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Nursing professor teams with filmmaker to produce video series related to opioid epidemic

Tamera Pearson (center) of WCU's School of Nursing reviews a script with local family nurse practitioner Jennifer Lewis during filming for a video series related to the opioid epidemic, while filmmaker Rod Murphy looks on.

A professor in Western Carolina University’s School of Nursing is teaming up with an award-winning documentary filmmaker to produce a video series related to the opioid epidemic that will enhance classroom instruction for the university’s nurse practitioner students and assist primary care health providers across the region.

WCU’s Tamera Pearson is working with Rod Murphy of Asheville to address some of the challenges involved in providing health care to individuals against the backdrop of the opioid crisis. Filming on the three-part series began the weekend of April 13-14 at WCU’s Biltmore Park site with experts on the topic, actors and scripts aimed at bringing the epidemic to life.

Primary care providers often are called upon to address their patients’ acute or chronic pain issues without contributing to the opioid problem, Pearson said. “Providers often have to tell patients who are requesting narcotic prescriptions ‘no,’ and that can lead to intense situations at times. This requires communication skills, knowledge of alternative treatment options and guidelines for pain management,” she said.

“Our hope is that these videos will add a new perspective and layer of content for training not only for the WCU students but for other primary care providers concerning the important pain management issues that they face in practice every day.”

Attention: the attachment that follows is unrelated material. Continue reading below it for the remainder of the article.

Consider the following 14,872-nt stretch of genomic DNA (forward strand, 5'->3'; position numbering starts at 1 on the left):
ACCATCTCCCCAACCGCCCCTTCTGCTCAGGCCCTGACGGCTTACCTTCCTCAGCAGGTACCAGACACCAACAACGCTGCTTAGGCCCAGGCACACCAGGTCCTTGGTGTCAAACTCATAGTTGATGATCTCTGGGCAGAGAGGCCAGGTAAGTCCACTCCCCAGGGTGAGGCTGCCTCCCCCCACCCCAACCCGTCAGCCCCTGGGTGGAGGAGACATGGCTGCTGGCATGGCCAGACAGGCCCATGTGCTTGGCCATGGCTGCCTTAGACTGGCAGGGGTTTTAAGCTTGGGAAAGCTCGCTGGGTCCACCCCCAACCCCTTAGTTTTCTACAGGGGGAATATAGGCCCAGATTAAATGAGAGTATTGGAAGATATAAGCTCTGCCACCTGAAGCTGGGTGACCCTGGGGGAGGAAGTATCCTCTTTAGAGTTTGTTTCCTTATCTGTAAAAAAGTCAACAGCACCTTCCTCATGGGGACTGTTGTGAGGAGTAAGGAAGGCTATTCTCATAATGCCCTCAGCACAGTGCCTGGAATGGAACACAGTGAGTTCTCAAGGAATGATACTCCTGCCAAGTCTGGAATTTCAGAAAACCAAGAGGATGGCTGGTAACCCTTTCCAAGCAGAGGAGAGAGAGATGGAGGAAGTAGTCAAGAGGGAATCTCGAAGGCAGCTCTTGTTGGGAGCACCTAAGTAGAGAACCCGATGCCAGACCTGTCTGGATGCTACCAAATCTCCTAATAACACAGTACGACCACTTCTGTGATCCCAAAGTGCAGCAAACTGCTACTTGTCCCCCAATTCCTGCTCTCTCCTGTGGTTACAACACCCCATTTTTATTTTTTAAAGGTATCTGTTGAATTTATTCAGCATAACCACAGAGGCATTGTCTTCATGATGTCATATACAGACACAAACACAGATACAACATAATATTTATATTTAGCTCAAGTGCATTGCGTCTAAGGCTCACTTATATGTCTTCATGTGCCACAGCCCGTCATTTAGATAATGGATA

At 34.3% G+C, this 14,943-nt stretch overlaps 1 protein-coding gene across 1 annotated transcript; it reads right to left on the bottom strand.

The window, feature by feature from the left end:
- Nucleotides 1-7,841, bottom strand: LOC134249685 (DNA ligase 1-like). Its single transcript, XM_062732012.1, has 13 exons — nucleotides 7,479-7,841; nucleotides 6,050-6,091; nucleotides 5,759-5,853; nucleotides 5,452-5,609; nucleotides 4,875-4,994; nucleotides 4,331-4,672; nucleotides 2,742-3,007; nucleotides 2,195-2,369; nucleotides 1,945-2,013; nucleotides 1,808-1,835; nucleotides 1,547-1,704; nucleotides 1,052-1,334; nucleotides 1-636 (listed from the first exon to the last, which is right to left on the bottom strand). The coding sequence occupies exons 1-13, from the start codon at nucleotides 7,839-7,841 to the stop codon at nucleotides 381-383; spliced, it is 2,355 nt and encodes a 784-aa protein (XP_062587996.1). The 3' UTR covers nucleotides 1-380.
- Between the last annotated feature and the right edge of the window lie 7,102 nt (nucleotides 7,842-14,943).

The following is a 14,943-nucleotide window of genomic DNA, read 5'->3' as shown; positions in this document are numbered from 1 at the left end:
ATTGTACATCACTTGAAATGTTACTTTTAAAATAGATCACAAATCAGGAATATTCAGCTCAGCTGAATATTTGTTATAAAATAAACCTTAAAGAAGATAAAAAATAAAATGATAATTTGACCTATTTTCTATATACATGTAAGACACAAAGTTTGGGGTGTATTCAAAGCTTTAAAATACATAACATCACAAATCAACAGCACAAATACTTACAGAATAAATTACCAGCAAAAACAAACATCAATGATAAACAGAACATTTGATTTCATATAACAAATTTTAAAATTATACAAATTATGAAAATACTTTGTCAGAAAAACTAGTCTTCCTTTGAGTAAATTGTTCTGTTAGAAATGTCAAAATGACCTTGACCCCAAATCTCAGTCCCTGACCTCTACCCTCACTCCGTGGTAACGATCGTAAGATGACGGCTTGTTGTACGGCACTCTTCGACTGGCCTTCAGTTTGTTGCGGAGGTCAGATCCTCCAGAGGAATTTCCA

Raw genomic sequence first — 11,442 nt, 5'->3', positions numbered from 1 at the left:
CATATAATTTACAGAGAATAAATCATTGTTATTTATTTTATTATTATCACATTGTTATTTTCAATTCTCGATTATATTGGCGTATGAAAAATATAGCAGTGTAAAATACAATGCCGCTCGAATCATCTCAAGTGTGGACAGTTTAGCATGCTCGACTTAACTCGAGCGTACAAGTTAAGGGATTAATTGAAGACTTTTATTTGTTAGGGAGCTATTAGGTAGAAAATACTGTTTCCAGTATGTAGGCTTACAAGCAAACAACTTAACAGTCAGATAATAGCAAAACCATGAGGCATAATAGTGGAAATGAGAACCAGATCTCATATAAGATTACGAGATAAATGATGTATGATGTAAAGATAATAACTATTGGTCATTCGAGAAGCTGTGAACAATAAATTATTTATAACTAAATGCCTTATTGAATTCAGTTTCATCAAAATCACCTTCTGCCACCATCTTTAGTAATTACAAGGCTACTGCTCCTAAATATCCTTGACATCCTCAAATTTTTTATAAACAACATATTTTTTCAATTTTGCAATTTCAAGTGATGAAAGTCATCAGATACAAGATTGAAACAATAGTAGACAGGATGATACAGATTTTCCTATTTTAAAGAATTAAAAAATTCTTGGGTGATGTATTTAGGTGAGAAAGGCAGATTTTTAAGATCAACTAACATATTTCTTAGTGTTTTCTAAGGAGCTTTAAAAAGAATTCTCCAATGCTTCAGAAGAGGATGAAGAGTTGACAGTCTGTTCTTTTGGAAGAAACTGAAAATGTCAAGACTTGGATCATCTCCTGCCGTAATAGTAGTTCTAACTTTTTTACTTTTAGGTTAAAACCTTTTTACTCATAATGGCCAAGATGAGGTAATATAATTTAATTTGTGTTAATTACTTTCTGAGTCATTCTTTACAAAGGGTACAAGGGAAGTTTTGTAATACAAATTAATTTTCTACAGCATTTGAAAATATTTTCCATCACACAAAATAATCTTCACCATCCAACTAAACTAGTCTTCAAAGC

Funding for the videos is being provided through a U.S. Health Resources and Services Administration grant that was awarded to the School of Nursing.

Murphy has been the recipient of 14 awards for his documentary films, which have been screened at film festivals internationally as well as on TV and through internet streaming.

“It has been amazing working on this from the beginning,” he said. “All the information we are capturing is compelling and highly topical. Everyone seems to have been touched in one way or another by this issue, and hearing so many different perspectives from the experts is making these videos very impactful.”

The videos will be ready for viewing by late June and will be distributed at WCU and to the Mountain Area Health Education Center, also known as MAHEC, for use in training programs. Those interested in viewing or using the videos in their training programs can contact Pearson at

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